I was recently awarded a Villum Fonden Young Investigator Award (in the amount of ~10M DKK ~= 1.3M euro) to carry out the project “Pushing Neutrino Physics to the Cosmic Frontier”.
This starting grant will allow me to form my own research group at the Niels Bohr Institute, and to fund it for the coming five years. Come Fall 2020, I will become Assistant Professor at the NBI.
More information: https://www.nbi.ku.dk/english/namely_names/2020/three-young-scientists-from-nbi-receive-villum-young-investigator-grants/
Using high-energy astrophysical neutrinos, with TeV-PeV energies, we have placed limits on secret neutrino-neutrino interactions for mediator masses in the 1-100 MeV range.
While propagating to Earth, high-energy astrophysical neutrinos may interact resonantly with the cosmic neutrino background. This would introduce a gap in the energy spectrum of the high-energy neutrinos. We looked for this gap in 6 years of publicly available IceCube High Energy Starting Events (HESE).
Bounds on secret neutrino interactions from high-energy astrophysical neutrinos
Mauricio Bustamante, Charlotte Amalie Rosenstroem, Shashank Shalgar, Irene Tamborra
This complements our earlier work (1912.09115), which used supernova neutrinos to place limits on secret interactions, both from neutrino interactions inside the supernova core and from the propagation of neutrinos to Earth (these are the regions labeled “Shashank et al.” in the plot above).
Our paper on new limits on new, secret, neutrino-neutrino interactions beyond the Standard Model from core-collapse supernovae is out:
Core-collapse supernovae stymie secret neutrino interactions (1912.09115)
Shashank Shalgar, Irene Tamborra, Mauricio Bustamante
We find limits on the mass and coupling of the new mediator through which the secret interactions occur. For mediator masses between 10 MeV and 15 GeV, our limits are the strongest to date. For mediator masses above 100 MeV, our limits are the first.
On occasion of the upcoming appearance of the GRAND white paper in Science China Physics, Mechanics & Astronomy, we wrote a press release for the EurekAlert! news service of the AAAS:
Giant neutrino telescope to open window to ultra-high-energy universe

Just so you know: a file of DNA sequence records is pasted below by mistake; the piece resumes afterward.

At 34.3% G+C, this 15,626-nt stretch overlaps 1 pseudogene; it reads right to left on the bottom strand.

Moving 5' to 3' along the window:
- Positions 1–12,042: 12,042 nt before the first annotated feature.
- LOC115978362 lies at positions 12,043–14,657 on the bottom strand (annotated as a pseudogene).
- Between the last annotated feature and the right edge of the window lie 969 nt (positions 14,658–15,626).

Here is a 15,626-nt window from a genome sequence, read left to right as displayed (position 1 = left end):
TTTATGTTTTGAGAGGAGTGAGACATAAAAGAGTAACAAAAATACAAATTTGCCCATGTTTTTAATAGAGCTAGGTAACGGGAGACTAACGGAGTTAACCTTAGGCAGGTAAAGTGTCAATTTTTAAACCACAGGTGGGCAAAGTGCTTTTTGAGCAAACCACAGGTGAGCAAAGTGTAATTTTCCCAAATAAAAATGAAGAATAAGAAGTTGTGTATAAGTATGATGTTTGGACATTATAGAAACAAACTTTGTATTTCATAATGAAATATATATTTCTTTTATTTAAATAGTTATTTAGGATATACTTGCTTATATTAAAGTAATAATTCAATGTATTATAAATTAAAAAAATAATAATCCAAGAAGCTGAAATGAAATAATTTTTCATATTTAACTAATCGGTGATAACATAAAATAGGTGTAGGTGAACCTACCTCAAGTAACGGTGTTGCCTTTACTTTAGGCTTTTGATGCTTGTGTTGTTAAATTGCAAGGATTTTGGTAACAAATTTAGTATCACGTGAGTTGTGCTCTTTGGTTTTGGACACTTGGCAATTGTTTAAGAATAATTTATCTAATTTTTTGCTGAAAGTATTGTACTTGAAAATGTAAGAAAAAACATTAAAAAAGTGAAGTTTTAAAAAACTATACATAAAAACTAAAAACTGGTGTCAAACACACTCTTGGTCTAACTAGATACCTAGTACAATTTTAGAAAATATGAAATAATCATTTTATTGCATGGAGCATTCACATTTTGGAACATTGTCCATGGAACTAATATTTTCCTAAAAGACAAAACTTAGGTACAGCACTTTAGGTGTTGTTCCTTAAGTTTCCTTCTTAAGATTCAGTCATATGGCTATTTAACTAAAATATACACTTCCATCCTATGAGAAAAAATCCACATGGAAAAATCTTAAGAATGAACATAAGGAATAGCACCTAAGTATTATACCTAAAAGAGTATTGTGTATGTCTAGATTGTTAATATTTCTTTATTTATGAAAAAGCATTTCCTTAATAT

Also, GRAND made the cover of the February 2020 issue of the journal:
The flavor composition of high-energy cosmic neutrinos has long been recognized as a rich probe of particle physics and astrophysics. We are rapidly making progress in measuring the flavor composition with higher precision.
To take stock of the present situation and of things to come, I chose what I think are some of the most interesting flavor-related questions, and laid them out according to when we will answer them and how easy it will be to answer them. (Of course, there is some subjectivity involved in where the questions are place.)
Fore more information about the status and future prospects of flavor composition, see my recent talk at PAHEN: Flavor in high-energy cosmic neutrinos: Interpretation and new challenges.
There is vast potential to test new physics with high-energy cosmic neutrinos, and the community has started doing it. As a way to help guide our collective efforts, we came up with a classification scheme of new-physics models:
The scheme classifies models according to the stages of the neutrino lifetime at which they may act — at production, during propagation, at detection — and what observables they may affect — energy spectrum, arrival directions, flavor composition, arrival times.
(The list of models above is representative, not exhaustive.)
For more information see:
For a while now, I had been working on a lightweight code to compute neutrino oscillation probabilities for arbitrary oscillation scenarios.
NuOscProbExact uses the method developed by Ohlsson and Snellman to compute probabilities exactly without the need of diagonalizing the Hamiltonian.
NuOscProbExact is fully written in Python 3.7, open source, and publicly available at this GitHub repository: github.com/mbustama/NuOscProbExact .
In the repository you will also find documentation and examples; the code itself is distributed with example files ready to run.
For details, see the accompanying paper:
NuOscProbExact: a general-purpose code to compute exact two-flavor and three-flavor neutrino oscillation probabilities, Mauricio Bustamante, [arXiv:1904.12391]